TEXAS, USA — The 2021 Atlantic Hurricane Season begins in just a few days, on June 1st. It is time to begin talking about the tropics and preparing for the upcoming season. Despite the official June start date, May cannot be slept on. In 2020, there were two preseason storms. Arthur developed in the middle of May while Bertha developed during the end of May. Over the past decade (2011-2020), ten preseason storms have developed, which is the most in modern record-keeping. What we will keep an eye on over the next two weeks, in the Gulf, are cold fronts that move into the northern and central Gulf, helping "spawn" tropical and/or subtropical cyclones. Typically, these systems are weak, but can be efficient rain producers.
An area we are watching over the North Atlantic is just northeast of Bermuda. A low pressure will move over warmer waters with less environmental wind shear, which should allow the first subtropical storm of the season to develop this week. This system would become Ana if named. No impacts to the United States are expected.
The frequency of tropical cyclones steadily climbs from May to September 10th. Due to the frequency of tropical activity developing prior to June 1st, the National Hurricane Center will begin issuing tropical outlooks on May 15th.
The 2021 Atlantic Hurricane Season is forecast to be above average. This coming off the most active hurricane season on record with 30-named storms and 6 hurricanes hitting the United States. One of the most well-known and prestigious outlooks was released several weeks ago. Colorado State University announced its 2021 Atlantic basin seasonal hurricane forecast and is expecting an above average season with 17 named storms, 8 hurricanes and 4 major hurricanes. NOAA is also forecast an above average season with 13 to 20 named storms, 6 to 10 of those becoming hurricanes, along with 3 to 5 major hurricanes. A major hurricane is classified as a Category 3 or stronger. What is most concerning about the forecast is that experts anticipate an above average probability for major hurricanes making landfall along the U.S. coastline and in the Caribbean.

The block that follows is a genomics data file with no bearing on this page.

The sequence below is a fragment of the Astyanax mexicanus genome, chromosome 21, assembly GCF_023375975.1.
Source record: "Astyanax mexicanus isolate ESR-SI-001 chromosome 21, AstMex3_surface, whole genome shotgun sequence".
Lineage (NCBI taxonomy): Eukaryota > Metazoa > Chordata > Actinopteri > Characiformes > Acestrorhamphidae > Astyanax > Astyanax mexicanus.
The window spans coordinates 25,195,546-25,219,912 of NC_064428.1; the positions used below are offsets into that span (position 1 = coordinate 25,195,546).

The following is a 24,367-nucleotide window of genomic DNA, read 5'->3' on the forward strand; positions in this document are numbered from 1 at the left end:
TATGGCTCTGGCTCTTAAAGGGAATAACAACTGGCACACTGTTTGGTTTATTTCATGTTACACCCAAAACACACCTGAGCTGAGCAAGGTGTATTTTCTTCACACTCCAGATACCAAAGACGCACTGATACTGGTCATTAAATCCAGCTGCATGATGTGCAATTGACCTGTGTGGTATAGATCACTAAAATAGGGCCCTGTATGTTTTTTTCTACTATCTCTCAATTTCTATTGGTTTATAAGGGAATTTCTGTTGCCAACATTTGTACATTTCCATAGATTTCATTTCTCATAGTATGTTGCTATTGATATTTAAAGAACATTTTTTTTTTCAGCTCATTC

One of the main factors favoring an above average season is the absence of El Niño. El Niño tends to create a hostile environment over the tropical Atlantic, disrupting the development and strengthening of tropical cyclones. Without El Niño, this favors an above average Atlantic season. Another factor favoring an above average season is warmer than average sea surface temperatures across the basin, especially near the main development region. Parts of the Atlantic ocean are 0.5-degrees warmer than average. Warm sea surface temperatures aid in the development and strengthening of tropical cyclones, which will help boost the numbers above average this season.
Earlier this year, the northern and western Gulf of Mexico water temperatures were running below average due to the Arctic outbreak in February. Those temperatures have slowly recovered throughout March and April and are not expected to mitigate the numbers this season.
The 2021 forecast from CSU is slightly higher than their forecast last year. Their 2020 forecast predicted 16 storms, 8 hurricanes and 4 major hurricanes. The 2021 forecast from CSU will be revised at the beginning of June. Go ahead and begin preparing for hurricane season now. Create your hurricane kit and make sure your insurance is up-to-date.